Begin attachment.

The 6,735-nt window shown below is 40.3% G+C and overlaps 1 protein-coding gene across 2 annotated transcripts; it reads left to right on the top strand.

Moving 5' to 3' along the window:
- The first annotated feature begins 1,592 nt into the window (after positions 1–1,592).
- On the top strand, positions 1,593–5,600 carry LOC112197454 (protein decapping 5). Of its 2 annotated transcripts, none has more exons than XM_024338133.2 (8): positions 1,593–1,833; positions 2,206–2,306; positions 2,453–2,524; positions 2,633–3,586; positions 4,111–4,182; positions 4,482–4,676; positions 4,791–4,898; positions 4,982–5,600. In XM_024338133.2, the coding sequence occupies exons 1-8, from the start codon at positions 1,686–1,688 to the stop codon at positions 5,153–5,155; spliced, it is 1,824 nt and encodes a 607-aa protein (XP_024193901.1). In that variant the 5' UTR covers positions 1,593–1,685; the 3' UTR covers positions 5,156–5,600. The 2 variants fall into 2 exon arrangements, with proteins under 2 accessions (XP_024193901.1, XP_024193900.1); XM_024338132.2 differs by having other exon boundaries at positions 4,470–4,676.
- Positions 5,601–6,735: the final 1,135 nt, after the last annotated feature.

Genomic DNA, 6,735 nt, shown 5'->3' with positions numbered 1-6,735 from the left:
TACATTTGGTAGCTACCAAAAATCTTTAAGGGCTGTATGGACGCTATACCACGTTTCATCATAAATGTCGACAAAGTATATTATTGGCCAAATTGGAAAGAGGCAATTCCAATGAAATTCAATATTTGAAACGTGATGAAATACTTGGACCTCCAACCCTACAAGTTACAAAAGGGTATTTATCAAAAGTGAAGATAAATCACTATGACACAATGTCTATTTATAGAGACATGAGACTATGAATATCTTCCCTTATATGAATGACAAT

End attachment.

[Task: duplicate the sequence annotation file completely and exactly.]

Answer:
The 6,735-nt window shown below is 40.3% G+C and overlaps 1 protein-coding gene across 2 annotated transcripts; it reads left to right on the top strand.

Moving 5' to 3' along the window:
- The first annotated feature begins 1,592 nt into the window (after positions 1–1,592).
- On the top strand, positions 1,593–5,600 carry LOC112197454 (protein decapping 5). Of its 2 annotated transcripts, none has more exons than XM_024338133.2 (8): positions 1,593–1,833; positions 2,206–2,306; positions 2,453–2,524; positions 2,633–3,586; positions 4,111–4,182; positions 4,482–4,676; positions 4,791–4,898; positions 4,982–5,600. In XM_024338133.2, the coding sequence occupies exons 1-8, from the start codon at positions 1,686–1,688 to the stop codon at positions 5,153–5,155; spliced, it is 1,824 nt and encodes a 607-aa protein (XP_024193901.1). In that variant the 5' UTR covers positions 1,593–1,685; the 3' UTR covers positions 5,156–5,600. The 2 variants fall into 2 exon arrangements, with proteins under 2 accessions (XP_024193901.1, XP_024193900.1); XM_024338132.2 differs by having other exon boundaries at positions 4,470–4,676.
- Positions 5,601–6,735: the final 1,135 nt, after the last annotated feature.

Genomic DNA, 6,735 nt, shown 5'->3' with positions numbered 1-6,735 from the left:
TACATTTGGTAGCTACCAAAAATCTTTAAGGGCTGTATGGACGCTATACCACGTTTCATCATAAATGTCGACAAAGTATATTATTGGCCAAATTGGAAAGAGGCAATTCCAATGAAATTCAATATTTGAAACGTGATGAAATACTTGGACCTCCAACCCTACAAGTTACAAAAGGGTATTTATCAAAAGTGAAGATAAATCACTATGACACAATGTCTATTTATAGAGACATGAGACTATGAATATCTTCCCTTATATGAATGACAAT